On 29 July 2021, human rights organisation Chagos Refugees Group United Kingdom (UK), supported by consumer group Crypto Currency Resolution Trust (Bahamas), filed a complaint at the Irish NCP against Afilias Ltd. and two of its subsidiaries, 101 Domains GRS Limited (Ireland) and Internet Computer Bureau Limited (UK). The filing marks the first time a complaint related to cryptocurrency has been made to an NCP.

The Chagos refugees are descendants of former residents of the Chagos Archipelago in the Indian Ocean. A generation ago, Britain forcibly deported Chagos islanders from the archipelago. The United Nations General Assembly, African Union, and International Court of Justice have all found that Britain’s forcible deportation and continued colonial occupation of the Chagos Archipelago is a serious violation of international law. In 2019, Ireland voted along with 115 other UN members in condemning the United Kingdom’s continued occupation of the Chagos Archipelago.

Renamed the British Indian Ocean Territory, the archipelago is best known for the secretive US naval base on Diego Garcia Island and the “.IO” internet domain. .IO is the country level domain code created in 1997 for the British Indian Ocean Territory. The domain .IO was a relatively low-key alternative domain until about 2016 when its popularity exploded in connection with the rise of cryptocurrency.

The domain .IO has now made the Chagos Archipelago one of the world’s least known but largest offshore financial centres by daily volume. While .IO is utilised by legitimate companies such as crypto asset platforms and technology companies including top ten cryptocurrency USD Coin and cryptocurrency exchange, it is also linked to crypto asset based criminal operations such as Ponzi schemes, money laundering fronts, cryptocurrency gambling and fraudulent Initial Coin and Token offerings. Crypto Currency Resolution Trust, which represents victims with losses and claims against .IO crypto criminals for more than €100 million, asserts that tens of billions of dollars a day in unregulated crypto asset transactions take place in .IO involving hacking, tax evasion, money laundering, fraudulent investment schemes, gambling, and organized crime. Fraud complaints involving .IO have been rising steadily each year with 671 reported to UK’s Action Fraud system in 2020. Yet since British Indian Ocean Territory lacks a Financial Crimes Unit and relevant laws, criminals using cloaked identities, cryptocurrency, and .IO websites are rarely if ever apprehended or prosecuted.

In the years since it deported Chagos islanders from the archipelago, Britain has continued to ban the islanders from the island chain with allegedly apartheid-like laws, preventing their participation in the island chain’s booming Internet- and defence-oriented economy.

Irish internet giant Afilias Ltd., recently acquired by Donuts Inc., the world’s largest domain name registry., bought .IO for $70 million in 2017. In this complaint, the Chagos islanders allege that Afilias acquired .IO knowing its sordid past, connection to human rights abuses, and ongoing criminality, and by failing to address those concerns, has breached OECD Guidelines provisions on due diligence, human rights, and consumer interests. The islanders are seeking restitution and return of .IO. The islanders want due royalties and payments for use of .IO which is also marketed as “Chagosian Domains” by Afilias.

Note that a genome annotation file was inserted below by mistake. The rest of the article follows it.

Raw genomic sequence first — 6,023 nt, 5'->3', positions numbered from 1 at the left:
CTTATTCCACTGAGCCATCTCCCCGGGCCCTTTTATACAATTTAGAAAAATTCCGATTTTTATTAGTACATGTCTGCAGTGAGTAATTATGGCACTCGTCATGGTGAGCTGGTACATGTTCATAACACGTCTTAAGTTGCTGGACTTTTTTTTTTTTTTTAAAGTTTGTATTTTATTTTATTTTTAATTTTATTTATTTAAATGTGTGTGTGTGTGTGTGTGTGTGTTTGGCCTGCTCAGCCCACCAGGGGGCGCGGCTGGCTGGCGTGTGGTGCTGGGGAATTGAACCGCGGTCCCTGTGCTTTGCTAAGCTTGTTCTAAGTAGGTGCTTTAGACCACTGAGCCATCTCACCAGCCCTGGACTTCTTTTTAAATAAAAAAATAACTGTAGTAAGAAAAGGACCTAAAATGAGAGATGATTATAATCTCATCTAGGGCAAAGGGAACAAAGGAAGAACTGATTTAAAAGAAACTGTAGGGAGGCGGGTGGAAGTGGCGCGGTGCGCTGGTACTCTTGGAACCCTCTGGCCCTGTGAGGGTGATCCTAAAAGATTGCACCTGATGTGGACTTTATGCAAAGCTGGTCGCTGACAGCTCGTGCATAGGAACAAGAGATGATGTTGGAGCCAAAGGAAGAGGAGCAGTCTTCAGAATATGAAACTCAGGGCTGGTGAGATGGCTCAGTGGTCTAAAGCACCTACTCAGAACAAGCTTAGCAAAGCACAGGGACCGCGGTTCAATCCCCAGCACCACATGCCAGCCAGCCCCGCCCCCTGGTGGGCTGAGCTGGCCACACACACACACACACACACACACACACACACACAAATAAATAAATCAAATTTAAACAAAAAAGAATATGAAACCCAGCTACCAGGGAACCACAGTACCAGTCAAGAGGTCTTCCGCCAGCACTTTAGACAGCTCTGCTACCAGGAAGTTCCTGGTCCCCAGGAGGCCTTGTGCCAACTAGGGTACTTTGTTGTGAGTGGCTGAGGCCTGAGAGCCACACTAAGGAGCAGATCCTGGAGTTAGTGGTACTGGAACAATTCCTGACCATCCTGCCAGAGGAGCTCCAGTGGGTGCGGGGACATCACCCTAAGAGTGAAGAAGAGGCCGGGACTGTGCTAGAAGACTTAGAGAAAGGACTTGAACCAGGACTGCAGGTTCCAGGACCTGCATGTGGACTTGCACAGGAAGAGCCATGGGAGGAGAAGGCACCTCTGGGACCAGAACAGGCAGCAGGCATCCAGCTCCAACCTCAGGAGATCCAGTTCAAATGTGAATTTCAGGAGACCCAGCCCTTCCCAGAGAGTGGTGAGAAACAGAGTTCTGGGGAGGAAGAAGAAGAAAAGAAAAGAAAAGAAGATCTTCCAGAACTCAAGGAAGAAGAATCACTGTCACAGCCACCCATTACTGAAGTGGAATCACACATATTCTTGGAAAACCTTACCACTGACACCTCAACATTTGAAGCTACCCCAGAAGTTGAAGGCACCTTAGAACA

Relevant OECD Guidelines


On 2 March 2023, NCP Ireland published its initial assessment, in which it accepted the complaint for further consideration. The NCP will formally ask the parties whether they wish to engage in mediation with the aim of resolving certain issues in the complaint. Prior to to the initial assessment being published, 101domain GRS refused to engage with the specific instance process.

On 27 September 2023, NCP Ireland published its final statement. All of the companies declined the NCP’s offer of good offices (although the NCP noted Afilias and ICB’s written submissions explaining its position and trying to engage with the complaint).

The NCP made several recommendations to the companies, including for all business activities that bring a company into contact with a contentious and well-documented issue touching on human rights, the company should be able to demonstrate that it has conducted human rights due diligence and has a human rights policy. The NCP drew attention to the OECD Due Diligence Guidance for Responsible Business Conduct, which calls on companies to identify both actual and potential adverse impacts associated with business activity.

The NCP also recommended that companies’ dealing with consumers should have an appropriate non-judicial dispute resolution and redress mechanism and actively engage with public authorities to help prevent and address deceptive marketing practices, and also consider other practices that could be effective and take the necessary steps to reduce e-commerce risks in line with Chapter VIII of the Guidelines. The NCP also recommended that when a company is subject to an NCP complaint, it should engage with the complaint process, including making written submissions addressing the claims and responding to the NCP.

The NCP decided not to follow-up on the complaint due to the scale of the disagreement between the parties.

More details

Company in violation
Other companies involved
Affected people
Other NCP's where the complaint was filed
Date rejected / concluded
27 September 2023

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